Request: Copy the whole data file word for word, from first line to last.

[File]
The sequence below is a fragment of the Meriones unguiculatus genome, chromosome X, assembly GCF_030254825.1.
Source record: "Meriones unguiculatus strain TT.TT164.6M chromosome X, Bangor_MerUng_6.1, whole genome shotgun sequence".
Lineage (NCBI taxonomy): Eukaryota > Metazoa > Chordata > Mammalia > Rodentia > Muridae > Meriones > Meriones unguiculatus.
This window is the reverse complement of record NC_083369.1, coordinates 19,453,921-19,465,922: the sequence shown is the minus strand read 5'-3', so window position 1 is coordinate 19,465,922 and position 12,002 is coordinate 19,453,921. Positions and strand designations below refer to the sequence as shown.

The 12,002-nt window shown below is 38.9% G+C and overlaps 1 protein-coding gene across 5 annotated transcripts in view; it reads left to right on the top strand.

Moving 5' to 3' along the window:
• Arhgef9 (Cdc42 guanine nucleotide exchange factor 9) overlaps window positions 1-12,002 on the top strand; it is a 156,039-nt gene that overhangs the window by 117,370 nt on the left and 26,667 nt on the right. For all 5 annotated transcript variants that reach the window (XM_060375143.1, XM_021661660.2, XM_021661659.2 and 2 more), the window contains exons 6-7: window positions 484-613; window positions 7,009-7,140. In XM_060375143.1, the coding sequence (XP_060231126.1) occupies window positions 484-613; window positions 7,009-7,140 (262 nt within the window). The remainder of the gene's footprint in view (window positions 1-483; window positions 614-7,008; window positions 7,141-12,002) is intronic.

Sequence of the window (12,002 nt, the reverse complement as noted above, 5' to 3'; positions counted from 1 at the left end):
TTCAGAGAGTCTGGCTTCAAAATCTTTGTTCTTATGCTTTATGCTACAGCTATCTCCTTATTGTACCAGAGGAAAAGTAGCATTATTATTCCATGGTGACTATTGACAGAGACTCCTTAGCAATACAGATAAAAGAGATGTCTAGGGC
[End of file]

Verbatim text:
The sequence below is a fragment of the Meriones unguiculatus genome, chromosome X, assembly GCF_030254825.1.
Source record: "Meriones unguiculatus strain TT.TT164.6M chromosome X, Bangor_MerUng_6.1, whole genome shotgun sequence".
Lineage (NCBI taxonomy): Eukaryota > Metazoa > Chordata > Mammalia > Rodentia > Muridae > Meriones > Meriones unguiculatus.
This window is the reverse complement of record NC_083369.1, coordinates 19,453,921-19,465,922: the sequence shown is the minus strand read 5'-3', so window position 1 is coordinate 19,465,922 and position 12,002 is coordinate 19,453,921. Positions and strand designations below refer to the sequence as shown.

The 12,002-nt window shown below is 38.9% G+C and overlaps 1 protein-coding gene across 5 annotated transcripts in view; it reads left to right on the top strand.

Moving 5' to 3' along the window:
• Arhgef9 (Cdc42 guanine nucleotide exchange factor 9) overlaps window positions 1-12,002 on the top strand; it is a 156,039-nt gene that overhangs the window by 117,370 nt on the left and 26,667 nt on the right. For all 5 annotated transcript variants that reach the window (XM_060375143.1, XM_021661660.2, XM_021661659.2 and 2 more), the window contains exons 6-7: window positions 484-613; window positions 7,009-7,140. In XM_060375143.1, the coding sequence (XP_060231126.1) occupies window positions 484-613; window positions 7,009-7,140 (262 nt within the window). The remainder of the gene's footprint in view (window positions 1-483; window positions 614-7,008; window positions 7,141-12,002) is intronic.

Sequence of the window (12,002 nt, the reverse complement as noted above, 5' to 3'; positions counted from 1 at the left end):
TTCAGAGAGTCTGGCTTCAAAATCTTTGTTCTTATGCTTTATGCTACAGCTATCTCCTTATTGTACCAGAGGAAAAGTAGCATTATTATTCCATGGTGACTATTGACAGAGACTCCTTAGCAATACAGATAAAAGAGATGTCTAGGGC